Rare Snowy Plovers Nest On LA Beaches After 68-Year Absence

Rare Snowy Plovers Nest On LA Beaches After 68-Year  Absence


For the first time in 68 years, snowy plovers have laid eggs in nests built on three Los Angeles beaches according to dailybreeze.com.

The last time a nest of this species was found on a Los Angeles County beach was in 1949. The snowy plover nests were discovered on  Santa Monica, Dockweiler, and Malibu Lagoon state beaches according to mnn.com.

In 1993, The snowy plovers were listed as threatened by the U.S Fish & Wildlife Service under the federal Endangered Species Act.  It is now also listed as a “species of special concern” by the State of California according to parks.ca.gov.

The reason that they are endangered is a deconstruction of their habitat. Five months ago, the foundation created a garden restoration area on three acres of Santa Monica beach, planting 40,000 plant seedlings, with about 10,000 of them sprouting according to dailybreeze.com.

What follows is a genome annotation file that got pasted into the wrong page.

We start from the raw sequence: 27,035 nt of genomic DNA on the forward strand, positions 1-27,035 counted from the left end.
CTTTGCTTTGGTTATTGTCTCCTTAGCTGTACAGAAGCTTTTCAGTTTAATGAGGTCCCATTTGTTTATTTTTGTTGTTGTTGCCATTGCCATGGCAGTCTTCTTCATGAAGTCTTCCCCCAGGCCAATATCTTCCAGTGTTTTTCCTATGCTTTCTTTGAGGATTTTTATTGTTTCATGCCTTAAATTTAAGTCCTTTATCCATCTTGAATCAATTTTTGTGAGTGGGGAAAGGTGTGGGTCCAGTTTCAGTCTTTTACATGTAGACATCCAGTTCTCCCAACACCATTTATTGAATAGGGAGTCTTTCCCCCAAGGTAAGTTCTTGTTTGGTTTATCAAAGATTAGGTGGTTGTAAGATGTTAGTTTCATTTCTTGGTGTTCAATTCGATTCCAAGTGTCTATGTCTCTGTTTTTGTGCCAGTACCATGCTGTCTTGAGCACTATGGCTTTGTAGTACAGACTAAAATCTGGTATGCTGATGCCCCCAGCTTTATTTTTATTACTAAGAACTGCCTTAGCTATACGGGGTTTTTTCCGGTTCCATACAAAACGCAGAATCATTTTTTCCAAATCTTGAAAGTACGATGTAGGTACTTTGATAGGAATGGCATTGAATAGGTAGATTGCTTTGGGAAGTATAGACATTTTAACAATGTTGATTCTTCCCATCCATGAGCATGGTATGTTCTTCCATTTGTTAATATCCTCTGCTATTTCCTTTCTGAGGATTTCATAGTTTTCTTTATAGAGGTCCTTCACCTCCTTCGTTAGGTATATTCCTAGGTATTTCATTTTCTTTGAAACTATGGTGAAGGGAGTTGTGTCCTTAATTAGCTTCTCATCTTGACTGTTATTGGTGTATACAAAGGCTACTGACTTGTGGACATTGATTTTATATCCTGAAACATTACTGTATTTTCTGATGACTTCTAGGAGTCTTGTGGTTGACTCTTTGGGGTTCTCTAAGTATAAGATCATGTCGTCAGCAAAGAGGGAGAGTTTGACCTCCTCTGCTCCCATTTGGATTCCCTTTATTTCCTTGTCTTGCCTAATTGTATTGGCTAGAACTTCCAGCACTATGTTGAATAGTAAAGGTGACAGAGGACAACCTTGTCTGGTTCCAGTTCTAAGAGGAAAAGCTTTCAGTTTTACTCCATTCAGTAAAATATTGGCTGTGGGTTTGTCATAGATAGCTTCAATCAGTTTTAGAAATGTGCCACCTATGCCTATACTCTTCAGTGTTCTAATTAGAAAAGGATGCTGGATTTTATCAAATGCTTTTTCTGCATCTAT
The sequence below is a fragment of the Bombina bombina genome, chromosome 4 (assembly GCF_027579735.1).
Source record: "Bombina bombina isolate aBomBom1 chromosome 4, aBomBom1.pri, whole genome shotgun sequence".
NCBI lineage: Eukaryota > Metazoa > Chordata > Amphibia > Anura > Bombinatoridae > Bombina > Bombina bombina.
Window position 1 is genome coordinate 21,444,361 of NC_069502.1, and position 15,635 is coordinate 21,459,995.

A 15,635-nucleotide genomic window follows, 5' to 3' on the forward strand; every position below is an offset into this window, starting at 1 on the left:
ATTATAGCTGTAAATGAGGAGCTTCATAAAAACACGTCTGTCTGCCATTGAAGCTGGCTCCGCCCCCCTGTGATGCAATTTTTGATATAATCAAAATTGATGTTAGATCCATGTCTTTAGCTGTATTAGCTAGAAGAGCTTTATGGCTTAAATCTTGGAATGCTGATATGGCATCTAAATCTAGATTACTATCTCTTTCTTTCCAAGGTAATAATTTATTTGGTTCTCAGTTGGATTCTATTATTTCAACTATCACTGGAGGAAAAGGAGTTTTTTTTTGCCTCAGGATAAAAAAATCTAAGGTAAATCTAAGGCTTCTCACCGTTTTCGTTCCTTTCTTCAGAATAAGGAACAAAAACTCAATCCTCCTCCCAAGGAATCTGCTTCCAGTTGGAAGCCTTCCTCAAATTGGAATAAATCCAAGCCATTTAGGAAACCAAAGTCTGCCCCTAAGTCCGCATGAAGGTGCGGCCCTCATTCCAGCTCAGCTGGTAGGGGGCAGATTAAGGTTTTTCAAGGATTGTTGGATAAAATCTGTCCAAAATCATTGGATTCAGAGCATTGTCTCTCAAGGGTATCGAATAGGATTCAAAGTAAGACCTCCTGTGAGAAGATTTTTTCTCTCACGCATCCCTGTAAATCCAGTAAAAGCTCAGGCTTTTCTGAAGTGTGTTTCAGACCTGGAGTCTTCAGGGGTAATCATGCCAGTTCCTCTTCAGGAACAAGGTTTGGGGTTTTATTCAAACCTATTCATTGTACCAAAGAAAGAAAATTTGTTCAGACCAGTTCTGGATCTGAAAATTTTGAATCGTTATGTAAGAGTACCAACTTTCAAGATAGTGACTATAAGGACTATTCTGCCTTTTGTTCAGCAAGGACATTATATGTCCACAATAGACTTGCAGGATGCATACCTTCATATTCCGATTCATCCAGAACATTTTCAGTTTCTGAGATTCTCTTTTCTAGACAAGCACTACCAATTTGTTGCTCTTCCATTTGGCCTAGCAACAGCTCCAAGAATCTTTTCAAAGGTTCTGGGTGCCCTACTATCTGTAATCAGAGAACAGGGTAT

Years ago, environmentalists in Los Angeles created nesting sites with comforts, native vegetation, driftwood, and nearby foraging ground and perimeter fences according to latimes.com.

Biologists quickly now put up wire mesh cages around the nests in an effort to keep out ravens and crows, predators are known to eat plover eggs according to dailybreeze.com.

“This is a sign that, against all odds, western snowy plovers are making a comeback and we really need the cooperation of beachgoers to help give them the space they need to nest and raise their young,” stated Chris Dellith, senior biologist with the U.S. Fish and Wildlife Service.

In 1993, California population was estimated to about 1,300 adults. In 2016, the population increased to a little more than 1,800 adults according to mnn.com.

“I’m hopeful that we can find a balance between beach recreation and habitat restoration, which will allow humans and shorebirds like the western snowy plover to peacefully exist along our coastline,” stated Dellith.